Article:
BUFFALO, N.Y. (WIVB) - The crash of Flight 3407 prompted a major crusade to make our skies safer with new rules. But the airline industry is pushing back.
Next summer, all newly hired pilots will need 1,500 hours of flight experience. And the airline industry is now claiming the new rules are contributing to a pilot shortage. A Wall Street Journal article reports U.S.s airlines are facing their most serious pilot shortage since the 1960s - and new regulations play a part.
Capt. Chesley Sullenberger said, "This strikes me as a cynical effort on the part of some in the industry to cry wolf and use scare tactics to influence the FAA when they write the final rule on pilot experience to weaken it."
The crash of Continental Flight 3407 in Clarence Center killed 50 people. Family members of the victims had a role in successfully asking Congress to make commercial flights safer, leading to the new regulations now being cited in causing a pilot shortage.
The article also cites other reasons for the shortage, including a number of pilots now reaching the new mandatory retirement age of 65.
Capt. Sullenberger argues it's something the airlines had five years to prepare for. And Karen Eckert, who lost her sister Beverly in Flight 3407, questions the timing of the airline industry's complaints.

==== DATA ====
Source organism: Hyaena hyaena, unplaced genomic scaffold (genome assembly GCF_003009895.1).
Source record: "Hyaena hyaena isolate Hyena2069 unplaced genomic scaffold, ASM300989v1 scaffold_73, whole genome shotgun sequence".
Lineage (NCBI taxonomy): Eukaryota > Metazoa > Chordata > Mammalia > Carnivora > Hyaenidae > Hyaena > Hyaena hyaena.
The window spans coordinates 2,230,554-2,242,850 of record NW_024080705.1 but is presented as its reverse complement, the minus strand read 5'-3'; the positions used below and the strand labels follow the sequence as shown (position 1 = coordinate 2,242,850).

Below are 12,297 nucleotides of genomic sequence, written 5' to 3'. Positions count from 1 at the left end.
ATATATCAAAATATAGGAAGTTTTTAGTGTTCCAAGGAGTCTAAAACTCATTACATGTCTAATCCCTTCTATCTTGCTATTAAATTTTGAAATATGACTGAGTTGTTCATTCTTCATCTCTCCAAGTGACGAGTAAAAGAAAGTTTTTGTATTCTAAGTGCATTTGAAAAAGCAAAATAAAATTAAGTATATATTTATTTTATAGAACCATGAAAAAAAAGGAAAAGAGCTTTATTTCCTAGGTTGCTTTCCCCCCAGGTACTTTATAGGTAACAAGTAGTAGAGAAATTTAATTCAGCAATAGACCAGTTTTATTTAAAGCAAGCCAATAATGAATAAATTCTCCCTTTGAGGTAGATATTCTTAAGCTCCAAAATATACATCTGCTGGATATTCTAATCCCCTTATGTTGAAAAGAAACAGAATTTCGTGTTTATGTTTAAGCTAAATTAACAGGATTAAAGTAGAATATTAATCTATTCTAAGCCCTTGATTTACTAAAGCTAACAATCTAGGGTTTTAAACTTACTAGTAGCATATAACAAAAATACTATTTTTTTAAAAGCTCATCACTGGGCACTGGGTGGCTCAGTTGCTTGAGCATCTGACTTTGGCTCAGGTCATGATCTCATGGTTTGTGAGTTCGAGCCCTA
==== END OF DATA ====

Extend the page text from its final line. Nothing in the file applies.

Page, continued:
"Each time a deadline is coming to them, which means they must change because the airline safety act of 2010 says they must change, they raise a public outcry that 'We can't do this; we're going to go bankrupt.' So I'm not surprised," Eckert said.
She also points out that earlier this year, airline representatives said the new regulation wouldn't be a problem. She and Capt. Sullenberger agree looser regulations won't solve a pilot shortage.
"The solution is, when airlines create working conditions and wages that attract qualified, experienced pilots, they will have enough applicants," Capt. Sullenberger stated.
Eckert added, "They want us to go away. They want people who are promoting safety to go away. But there is a reason there were those changes."
The FAA is already proposing loosening the new experience requirements for some pilots.
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